Archive for December, 2012

Meet Mary-Sue

Posted: December 18, 2012 in Writing
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Hello there.

Yes, I am two days late in blogging. *gasp* Mad Christmas preparations possibly involving cookie dough and random dancing was the cause of this very slight delay in posting. However, now I’m here. YAY.

Anyways, onto the topic of this post. The topic I am about to address is a thing all writers fear…it is a syndrome exceedingly difficult to elude…it has immense destructive powers that can slaughter your novel in a single chapter…

The dreaded Mary-Sue Disease.

Perhaps you are thinking, “What the heck is a Mary-Sue?” Well, a Mary-Sue is a character [a female character in this case; if the character is male the term is switched to Gary-Stu in order to be gender appropriate] who is simply too virtuous, too talented, and too good to be true. A Mary-Sue character is pretty much a perfect person, in a way. You can read more about it here.

But I am not writing this post in order to just explain what a Mary-Sue is. I am writing it to assist in the fierce, constant battle against the Mary-Sues that invade novels today. There are many novels which I have read in which the protagonist (or a love interest; this is also very common) is, well, a Mary-Sue. And let me tell you, reading about that character is like intentionally torturing myself. I often feel like destroying the character–who cares that they aren’t real?!–before the end of the novel.

As I write, I try to avoid creating Mary-Sueish characters. I truly do. Before I begin writing a new novel, I typically fill out a simple character questionnaire for each major character and make sure that they don’t have any Mary-Sue qualities. Some of these qualities are difficult to avoid, and I don’t believe that it’s a bad thing to use them in a character, as long as it isn’t superbly overdone and makes the character annoying/unbearable. For example, let’s say you have a character who has been raised in extreme poverty. While this can be a Mary-Sue quality, I really don’t think that such a thing cannot occur in good fiction. If your character, along with being raised in extreme poverty, has ALSO been abandoned by his/her caregivers, has ALSO been chosen as ‘The One’ in a major prophecy, ALSO manages to completely reform the villain by the end of the story, ALSO is incredibly beautiful/handsome, ALSO has every essential magical power, and ALSO angsts constantly about everything, then yes, I would consider that character to be a Mary-Sue. But if your character is raised in extreme poverty and is The Chosen One (though this smells faintly of Harry Potter–though he wasn’t exactly raised in extreme poverty), then I wouldn’t really think of that character as a Mary-Sue. Especially if the story is executed well.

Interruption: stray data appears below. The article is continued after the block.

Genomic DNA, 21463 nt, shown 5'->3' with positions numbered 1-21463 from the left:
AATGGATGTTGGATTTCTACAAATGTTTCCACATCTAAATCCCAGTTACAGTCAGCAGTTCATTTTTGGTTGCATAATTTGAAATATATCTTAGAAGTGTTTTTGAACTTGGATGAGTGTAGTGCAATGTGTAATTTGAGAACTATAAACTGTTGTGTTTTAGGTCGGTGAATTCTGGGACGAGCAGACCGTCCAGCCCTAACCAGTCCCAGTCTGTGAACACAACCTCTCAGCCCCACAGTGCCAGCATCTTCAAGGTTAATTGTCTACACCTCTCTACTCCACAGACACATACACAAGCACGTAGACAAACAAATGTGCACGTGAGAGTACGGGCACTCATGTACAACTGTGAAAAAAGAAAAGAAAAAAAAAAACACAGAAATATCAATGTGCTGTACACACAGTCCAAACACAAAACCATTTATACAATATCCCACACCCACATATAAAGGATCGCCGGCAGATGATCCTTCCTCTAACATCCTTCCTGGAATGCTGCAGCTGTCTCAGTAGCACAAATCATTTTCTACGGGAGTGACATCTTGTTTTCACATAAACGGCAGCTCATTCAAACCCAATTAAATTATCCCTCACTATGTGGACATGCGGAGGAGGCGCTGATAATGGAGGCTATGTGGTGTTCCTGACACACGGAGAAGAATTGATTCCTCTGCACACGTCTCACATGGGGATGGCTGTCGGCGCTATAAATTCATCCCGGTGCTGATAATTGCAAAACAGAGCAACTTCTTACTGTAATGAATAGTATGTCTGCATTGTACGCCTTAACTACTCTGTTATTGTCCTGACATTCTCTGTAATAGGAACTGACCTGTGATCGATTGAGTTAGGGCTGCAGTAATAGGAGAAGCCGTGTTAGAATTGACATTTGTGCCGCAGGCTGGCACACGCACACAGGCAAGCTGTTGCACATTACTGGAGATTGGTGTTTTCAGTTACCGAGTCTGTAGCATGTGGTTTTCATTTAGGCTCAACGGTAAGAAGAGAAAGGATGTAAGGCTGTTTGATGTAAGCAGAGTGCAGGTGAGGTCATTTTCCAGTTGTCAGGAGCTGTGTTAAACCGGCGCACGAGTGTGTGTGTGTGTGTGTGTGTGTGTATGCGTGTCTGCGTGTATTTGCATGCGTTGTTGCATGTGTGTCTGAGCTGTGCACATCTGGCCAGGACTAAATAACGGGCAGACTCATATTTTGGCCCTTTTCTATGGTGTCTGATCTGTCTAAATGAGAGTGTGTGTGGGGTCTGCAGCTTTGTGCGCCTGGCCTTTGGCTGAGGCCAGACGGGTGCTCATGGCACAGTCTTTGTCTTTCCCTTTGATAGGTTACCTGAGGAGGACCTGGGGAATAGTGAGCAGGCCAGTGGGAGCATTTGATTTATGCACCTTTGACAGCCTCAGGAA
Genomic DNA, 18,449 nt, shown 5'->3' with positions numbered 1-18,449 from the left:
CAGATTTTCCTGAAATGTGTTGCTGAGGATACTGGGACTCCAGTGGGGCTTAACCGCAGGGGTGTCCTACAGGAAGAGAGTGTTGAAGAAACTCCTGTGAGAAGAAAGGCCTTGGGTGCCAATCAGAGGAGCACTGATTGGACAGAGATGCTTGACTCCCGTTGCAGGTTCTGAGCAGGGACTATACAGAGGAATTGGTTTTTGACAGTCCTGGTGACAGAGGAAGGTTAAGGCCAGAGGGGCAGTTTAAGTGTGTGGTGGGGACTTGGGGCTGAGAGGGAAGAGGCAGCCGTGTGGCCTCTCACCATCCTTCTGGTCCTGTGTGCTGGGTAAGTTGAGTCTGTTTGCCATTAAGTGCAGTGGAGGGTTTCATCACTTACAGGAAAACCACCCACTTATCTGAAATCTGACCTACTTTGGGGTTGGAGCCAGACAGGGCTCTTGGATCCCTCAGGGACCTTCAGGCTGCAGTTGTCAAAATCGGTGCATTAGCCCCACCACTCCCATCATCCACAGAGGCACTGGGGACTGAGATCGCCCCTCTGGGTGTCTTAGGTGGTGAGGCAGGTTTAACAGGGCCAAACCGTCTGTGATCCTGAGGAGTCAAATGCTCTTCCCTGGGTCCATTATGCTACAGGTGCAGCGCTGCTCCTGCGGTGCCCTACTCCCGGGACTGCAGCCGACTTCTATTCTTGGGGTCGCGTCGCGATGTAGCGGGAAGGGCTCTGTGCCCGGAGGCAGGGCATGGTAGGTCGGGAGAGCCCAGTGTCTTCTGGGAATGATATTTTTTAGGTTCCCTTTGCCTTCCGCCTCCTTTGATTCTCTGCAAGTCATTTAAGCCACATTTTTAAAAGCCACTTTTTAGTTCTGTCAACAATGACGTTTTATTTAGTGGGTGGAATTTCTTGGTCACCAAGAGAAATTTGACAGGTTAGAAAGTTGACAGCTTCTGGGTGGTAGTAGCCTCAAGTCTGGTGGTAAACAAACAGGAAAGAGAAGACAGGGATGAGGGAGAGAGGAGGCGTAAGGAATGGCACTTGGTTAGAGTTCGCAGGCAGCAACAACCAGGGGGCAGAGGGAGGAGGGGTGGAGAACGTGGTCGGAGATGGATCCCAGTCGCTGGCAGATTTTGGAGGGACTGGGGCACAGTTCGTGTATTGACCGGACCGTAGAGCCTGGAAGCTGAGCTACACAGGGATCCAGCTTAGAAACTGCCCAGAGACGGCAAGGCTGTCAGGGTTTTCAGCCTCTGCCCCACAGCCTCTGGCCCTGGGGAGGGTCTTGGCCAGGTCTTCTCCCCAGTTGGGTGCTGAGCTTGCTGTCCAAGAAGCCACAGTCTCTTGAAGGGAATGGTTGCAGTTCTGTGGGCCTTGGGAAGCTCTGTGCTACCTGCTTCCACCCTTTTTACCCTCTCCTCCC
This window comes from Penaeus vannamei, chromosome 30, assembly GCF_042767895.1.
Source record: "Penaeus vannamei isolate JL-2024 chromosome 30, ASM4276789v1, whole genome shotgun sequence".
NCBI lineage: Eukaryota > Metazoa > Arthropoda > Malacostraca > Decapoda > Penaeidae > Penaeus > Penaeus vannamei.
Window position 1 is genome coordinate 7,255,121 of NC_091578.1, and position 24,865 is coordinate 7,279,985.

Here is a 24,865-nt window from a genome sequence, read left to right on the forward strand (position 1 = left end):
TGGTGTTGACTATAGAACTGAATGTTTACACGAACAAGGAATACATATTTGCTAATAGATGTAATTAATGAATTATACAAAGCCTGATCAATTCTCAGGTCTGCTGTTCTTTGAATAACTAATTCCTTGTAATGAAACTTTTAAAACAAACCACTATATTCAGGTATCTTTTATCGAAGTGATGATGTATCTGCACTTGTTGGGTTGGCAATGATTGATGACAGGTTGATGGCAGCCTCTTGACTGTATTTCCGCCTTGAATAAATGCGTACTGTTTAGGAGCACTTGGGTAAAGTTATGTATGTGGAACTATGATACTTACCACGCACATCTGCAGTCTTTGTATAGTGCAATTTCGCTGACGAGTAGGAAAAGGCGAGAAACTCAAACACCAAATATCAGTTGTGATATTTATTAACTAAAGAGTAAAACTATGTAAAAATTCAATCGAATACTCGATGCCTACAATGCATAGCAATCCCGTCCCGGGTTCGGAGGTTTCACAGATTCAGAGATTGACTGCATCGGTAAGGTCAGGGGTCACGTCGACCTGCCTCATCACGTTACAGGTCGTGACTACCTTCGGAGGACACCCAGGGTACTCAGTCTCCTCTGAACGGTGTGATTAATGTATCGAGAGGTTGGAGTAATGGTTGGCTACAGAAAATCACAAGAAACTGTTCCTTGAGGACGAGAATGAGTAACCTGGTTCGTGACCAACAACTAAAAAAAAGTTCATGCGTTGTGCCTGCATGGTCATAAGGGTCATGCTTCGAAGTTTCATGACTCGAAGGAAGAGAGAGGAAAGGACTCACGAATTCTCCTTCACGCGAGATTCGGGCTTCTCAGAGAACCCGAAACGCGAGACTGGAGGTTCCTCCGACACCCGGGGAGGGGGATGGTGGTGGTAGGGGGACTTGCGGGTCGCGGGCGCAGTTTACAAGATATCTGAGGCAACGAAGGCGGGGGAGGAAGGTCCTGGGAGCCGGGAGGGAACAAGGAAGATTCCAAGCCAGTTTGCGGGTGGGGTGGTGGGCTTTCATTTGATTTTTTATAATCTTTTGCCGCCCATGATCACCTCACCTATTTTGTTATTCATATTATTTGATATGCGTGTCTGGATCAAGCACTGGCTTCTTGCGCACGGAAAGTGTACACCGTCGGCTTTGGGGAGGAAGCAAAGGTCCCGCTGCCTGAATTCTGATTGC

What I’m trying to say is that Mary-Sues are terrible. But qualities attributed to Mary-Sues shouldn’t always be treated like the plague, as in the example above.

Okay. That was my optimistic side. Time for my pessimistic/cynical side on the matter.

To begin with, nobody–I repeat, nobody–likes a Mary-Sue. And if some person in the world indeed does like Mary-Sues, then, well…that’s your problem, not mine. But I think I can speak for the majority of readers when I say that Mary-Sues are a big turn-off.

For us authors, though, sometimes writing a non-Mary-Sue can be challenging. Sometimes I’ll be writing away, la dee dah, and then my character is in a tight situation and all that comes to my mind is, “No! She has to survive so that she can save so-and-so! Uh…Let’s just say that she’s talented with throwing knives.” And then my character gets out of the situation and all is fine.

But it isn’t.